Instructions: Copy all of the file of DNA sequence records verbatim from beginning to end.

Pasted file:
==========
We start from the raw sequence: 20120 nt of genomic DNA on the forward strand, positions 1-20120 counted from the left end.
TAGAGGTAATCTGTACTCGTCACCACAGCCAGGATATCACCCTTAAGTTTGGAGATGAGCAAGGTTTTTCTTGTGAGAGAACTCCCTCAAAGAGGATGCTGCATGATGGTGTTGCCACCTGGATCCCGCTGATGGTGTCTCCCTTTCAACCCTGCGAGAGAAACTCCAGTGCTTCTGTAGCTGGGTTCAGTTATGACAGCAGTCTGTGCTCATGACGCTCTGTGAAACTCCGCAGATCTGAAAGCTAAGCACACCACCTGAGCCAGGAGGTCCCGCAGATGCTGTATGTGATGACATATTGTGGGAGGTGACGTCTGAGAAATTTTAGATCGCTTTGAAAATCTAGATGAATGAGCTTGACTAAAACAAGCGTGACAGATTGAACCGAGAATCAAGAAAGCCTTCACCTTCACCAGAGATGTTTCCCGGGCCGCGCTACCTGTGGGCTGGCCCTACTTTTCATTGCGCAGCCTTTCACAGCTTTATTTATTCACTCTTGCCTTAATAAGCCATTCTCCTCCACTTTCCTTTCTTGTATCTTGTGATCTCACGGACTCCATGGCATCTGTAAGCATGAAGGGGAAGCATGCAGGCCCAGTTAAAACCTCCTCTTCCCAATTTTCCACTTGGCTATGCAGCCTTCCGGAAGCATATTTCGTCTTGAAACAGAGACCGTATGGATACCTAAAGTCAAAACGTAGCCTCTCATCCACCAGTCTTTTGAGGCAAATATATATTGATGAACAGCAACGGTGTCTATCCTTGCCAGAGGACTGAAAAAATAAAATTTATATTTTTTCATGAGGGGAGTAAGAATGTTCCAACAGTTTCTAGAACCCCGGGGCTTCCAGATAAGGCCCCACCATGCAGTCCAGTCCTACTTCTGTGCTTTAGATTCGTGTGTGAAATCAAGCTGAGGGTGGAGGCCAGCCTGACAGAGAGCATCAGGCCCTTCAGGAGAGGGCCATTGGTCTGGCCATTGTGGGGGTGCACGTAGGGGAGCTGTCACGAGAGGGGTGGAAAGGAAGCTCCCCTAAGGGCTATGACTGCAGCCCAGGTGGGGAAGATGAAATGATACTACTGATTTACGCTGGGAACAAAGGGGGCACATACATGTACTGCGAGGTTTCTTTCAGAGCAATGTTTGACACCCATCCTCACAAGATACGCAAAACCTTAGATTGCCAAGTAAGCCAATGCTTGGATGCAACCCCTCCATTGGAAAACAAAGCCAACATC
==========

We start from the raw sequence: 20120 nt of genomic DNA on the forward strand, positions 1-20120 counted from the left end.
TAGAGGTAATCTGTACTCGTCACCACAGCCAGGATATCACCCTTAAGTTTGGAGATGAGCAAGGTTTTTCTTGTGAGAGAACTCCCTCAAAGAGGATGCTGCATGATGGTGTTGCCACCTGGATCCCGCTGATGGTGTCTCCCTTTCAACCCTGCGAGAGAAACTCCAGTGCTTCTGTAGCTGGGTTCAGTTATGACAGCAGTCTGTGCTCATGACGCTCTGTGAAACTCCGCAGATCTGAAAGCTAAGCACACCACCTGAGCCAGGAGGTCCCGCAGATGCTGTATGTGATGACATATTGTGGGAGGTGACGTCTGAGAAATTTTAGATCGCTTTGAAAATCTAGATGAATGAGCTTGACTAAAACAAGCGTGACAGATTGAACCGAGAATCAAGAAAGCCTTCACCTTCACCAGAGATGTTTCCCGGGCCGCGCTACCTGTGGGCTGGCCCTACTTTTCATTGCGCAGCCTTTCACAGCTTTATTTATTCACTCTTGCCTTAATAAGCCATTCTCCTCCACTTTCCTTTCTTGTATCTTGTGATCTCACGGACTCCATGGCATCTGTAAGCATGAAGGGGAAGCATGCAGGCCCAGTTAAAACCTCCTCTTCCCAATTTTCCACTTGGCTATGCAGCCTTCCGGAAGCATATTTCGTCTTGAAACAGAGACCGTATGGATACCTAAAGTCAAAACGTAGCCTCTCATCCACCAGTCTTTTGAGGCAAATATATATTGATGAACAGCAACGGTGTCTATCCTTGCCAGAGGACTGAAAAAATAAAATTTATATTTTTTCATGAGGGGAGTAAGAATGTTCCAACAGTTTCTAGAACCCCGGGGCTTCCAGATAAGGCCCCACCATGCAGTCCAGTCCTACTTCTGTGCTTTAGATTCGTGTGTGAAATCAAGCTGAGGGTGGAGGCCAGCCTGACAGAGAGCATCAGGCCCTTCAGGAGAGGGCCATTGGTCTGGCCATTGTGGGGGTGCACGTAGGGGAGCTGTCACGAGAGGGGTGGAAAGGAAGCTCCCCTAAGGGCTATGACTGCAGCCCAGGTGGGGAAGATGAAATGATACTACTGATTTACGCTGGGAACAAAGGGGGCACATACATGTACTGCGAGGTTTCTTTCAGAGCAATGTTTGACACCCATCCTCACAAGATACGCAAAACCTTAGATTGCCAAGTAAGCCAATGCTTGGATGCAACCCCTCCATTGGAAAACAAAGCCAACATC